A Montgomery County judge this week declined to dismiss charges against a helmet manufacturer in a case brought by the parents of a Frostburg State University football player who died of head injuries in August 2011 following four straight days of heavy contact drills in practice.

    April 18, 2014 1 Photo

  • GAYLE MANCHIN W.Va. BOE president speaks on issues at WVSDB

    West Virginia Board of Education President Gayle Manchin responded to issues at the West Virginia Schools for the Deaf and the Blind during an interview with the Times-News Wednesday morning.

    April 18, 2014 1 Photo

  • REGINALD REDMAN Moorefield man jailed on felony drug count

    A Moorefield man was arrested on various charges Thursday, including a felony drug offense for possession of amphetamines, according to the Keyser Police Department.

    April 18, 2014 1 Photo

  • Blossoming optimism Blossoming optimism

    April 18, 2014 1 Photo

  • Cemetery group’s efforts revive Oak Hill grounds Cemetery group’s efforts revive Oak Hill grounds

    After you drive Alexander and Furnace streets then navigate a couple of switchbacks on Cemetery Road, you’d figure there would be no more uphill.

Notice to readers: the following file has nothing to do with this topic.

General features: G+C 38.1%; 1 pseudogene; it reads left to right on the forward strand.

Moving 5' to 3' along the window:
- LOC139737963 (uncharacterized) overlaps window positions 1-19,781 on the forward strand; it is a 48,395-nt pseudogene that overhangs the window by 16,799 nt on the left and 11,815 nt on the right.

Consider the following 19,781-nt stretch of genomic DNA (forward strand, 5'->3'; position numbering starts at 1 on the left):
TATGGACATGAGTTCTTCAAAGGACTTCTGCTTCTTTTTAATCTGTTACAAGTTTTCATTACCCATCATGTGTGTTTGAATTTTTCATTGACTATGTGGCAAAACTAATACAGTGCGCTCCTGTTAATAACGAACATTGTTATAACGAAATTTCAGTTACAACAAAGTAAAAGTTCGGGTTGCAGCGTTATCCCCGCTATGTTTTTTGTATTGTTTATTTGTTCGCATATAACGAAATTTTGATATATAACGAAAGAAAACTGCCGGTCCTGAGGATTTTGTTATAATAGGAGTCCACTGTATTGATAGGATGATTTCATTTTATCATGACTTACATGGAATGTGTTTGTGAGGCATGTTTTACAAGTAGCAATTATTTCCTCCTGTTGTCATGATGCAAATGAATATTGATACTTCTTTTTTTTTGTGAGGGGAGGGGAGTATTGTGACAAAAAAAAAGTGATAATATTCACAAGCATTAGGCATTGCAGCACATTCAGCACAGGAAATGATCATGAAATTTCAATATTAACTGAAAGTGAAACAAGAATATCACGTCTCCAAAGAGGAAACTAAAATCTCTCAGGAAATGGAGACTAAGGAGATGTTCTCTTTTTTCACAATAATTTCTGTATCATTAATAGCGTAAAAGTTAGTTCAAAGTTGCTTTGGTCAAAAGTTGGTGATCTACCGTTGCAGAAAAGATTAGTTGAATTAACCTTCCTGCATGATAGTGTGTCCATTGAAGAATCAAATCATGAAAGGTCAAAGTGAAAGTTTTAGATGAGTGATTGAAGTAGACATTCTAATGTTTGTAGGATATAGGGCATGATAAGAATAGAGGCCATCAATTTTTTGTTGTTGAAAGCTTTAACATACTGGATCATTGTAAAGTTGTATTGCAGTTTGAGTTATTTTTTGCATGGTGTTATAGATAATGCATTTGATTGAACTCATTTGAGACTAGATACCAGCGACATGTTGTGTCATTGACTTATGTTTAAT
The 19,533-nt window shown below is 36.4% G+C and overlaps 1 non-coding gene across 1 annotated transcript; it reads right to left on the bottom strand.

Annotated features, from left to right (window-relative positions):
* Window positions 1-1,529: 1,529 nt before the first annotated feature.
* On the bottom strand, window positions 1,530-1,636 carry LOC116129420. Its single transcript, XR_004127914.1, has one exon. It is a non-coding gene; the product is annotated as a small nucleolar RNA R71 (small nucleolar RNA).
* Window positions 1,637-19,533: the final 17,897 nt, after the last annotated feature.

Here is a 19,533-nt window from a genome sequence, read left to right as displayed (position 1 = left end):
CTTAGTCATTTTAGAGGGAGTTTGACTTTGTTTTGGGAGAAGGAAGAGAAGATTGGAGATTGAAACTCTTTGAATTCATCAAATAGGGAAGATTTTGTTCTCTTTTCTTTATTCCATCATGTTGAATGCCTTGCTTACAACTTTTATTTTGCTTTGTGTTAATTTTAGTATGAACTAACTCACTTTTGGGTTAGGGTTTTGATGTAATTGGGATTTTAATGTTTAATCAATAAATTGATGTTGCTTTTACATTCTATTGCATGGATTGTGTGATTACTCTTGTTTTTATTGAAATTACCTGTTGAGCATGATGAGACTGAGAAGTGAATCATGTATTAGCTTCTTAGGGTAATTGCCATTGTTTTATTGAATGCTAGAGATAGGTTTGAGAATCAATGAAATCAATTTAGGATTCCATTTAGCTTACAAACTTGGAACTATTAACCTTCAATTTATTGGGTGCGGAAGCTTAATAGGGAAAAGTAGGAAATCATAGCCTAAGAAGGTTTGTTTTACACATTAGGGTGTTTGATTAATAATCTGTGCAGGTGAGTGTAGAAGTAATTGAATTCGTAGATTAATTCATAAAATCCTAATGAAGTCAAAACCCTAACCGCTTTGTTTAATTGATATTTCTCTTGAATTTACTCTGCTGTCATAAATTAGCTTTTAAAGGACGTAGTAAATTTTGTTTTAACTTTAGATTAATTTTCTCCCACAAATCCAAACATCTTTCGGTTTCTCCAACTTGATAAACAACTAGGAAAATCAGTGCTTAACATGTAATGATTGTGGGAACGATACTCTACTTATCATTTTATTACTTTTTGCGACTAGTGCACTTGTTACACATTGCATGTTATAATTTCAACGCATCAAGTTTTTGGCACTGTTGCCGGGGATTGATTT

April 17, 2014 2 Photos

  • Proposed county budget holds most agencies flat

    After taking into account an income tax shortfall, Allegany County Finance Director Jason Bennett said he’ll propose a budget that holds most outside agencies to flat funding and funds the Board of Education at what county officials say are maintenence of effort levels for 2015.

    April 17, 2014

  • RYAN WOLF Wolf named 2014-15 Garrett Teacher of the Year

    Southern Garrett High School teacher Ryan Wolf has been named the 2014-15 Garrett County Teacher of the Year.

    April 17, 2014 1 Photo

  • Rep. Delaney discusses congressional gridlock Rep. Delaney discusses congressional gridlock

    While giving a civics lesson at Frostburg State University on Thursday, U.S. Rep. John Delaney, congressman from Maryland’s sixth district, told students that the polarization in Congress is due primarily to redistricting and a poorly designed Congressional schedule.

    April 17, 2014 1 Photo

Must Read
News related video
Ceremony Marks 19th Anniversary of OKC Bombing Raw: Fire Destroys 3 N.J. Beachfront Homes Raw: Space X Launches to Space Station Man Charged in Kansas City Highway Shootings Obama Awards Navy Football Trophy Ceremony at MIT Remembers One of Boston's Finest Raw: Students Hurt in Colo. School Bus Crash Raw: Church Tries for Record With Chalk Jesus Police Arrest Suspect in Highway Shootings Drought Concerns May Hurt Lake Tourism Vermont Goat Meat Gives Refugees Taste of Home Calif. Investigators Re-construct Fatal Bus Cras Appellate Court Hears Okla. Gay Marriage Case Horseless Carriage Introduced at NY Auto Show Chelsea Clinton Is Pregnant Beau Biden Plans 2016 Run for Del. Governor Flamingo Frenzy Ahead of Zoo Construction Obama: 8 Million Healthcare Signups Obama Hopeful on Ukraine, Will Watch Russians U.S. Sending Nonlethal Aid to Ukraine Military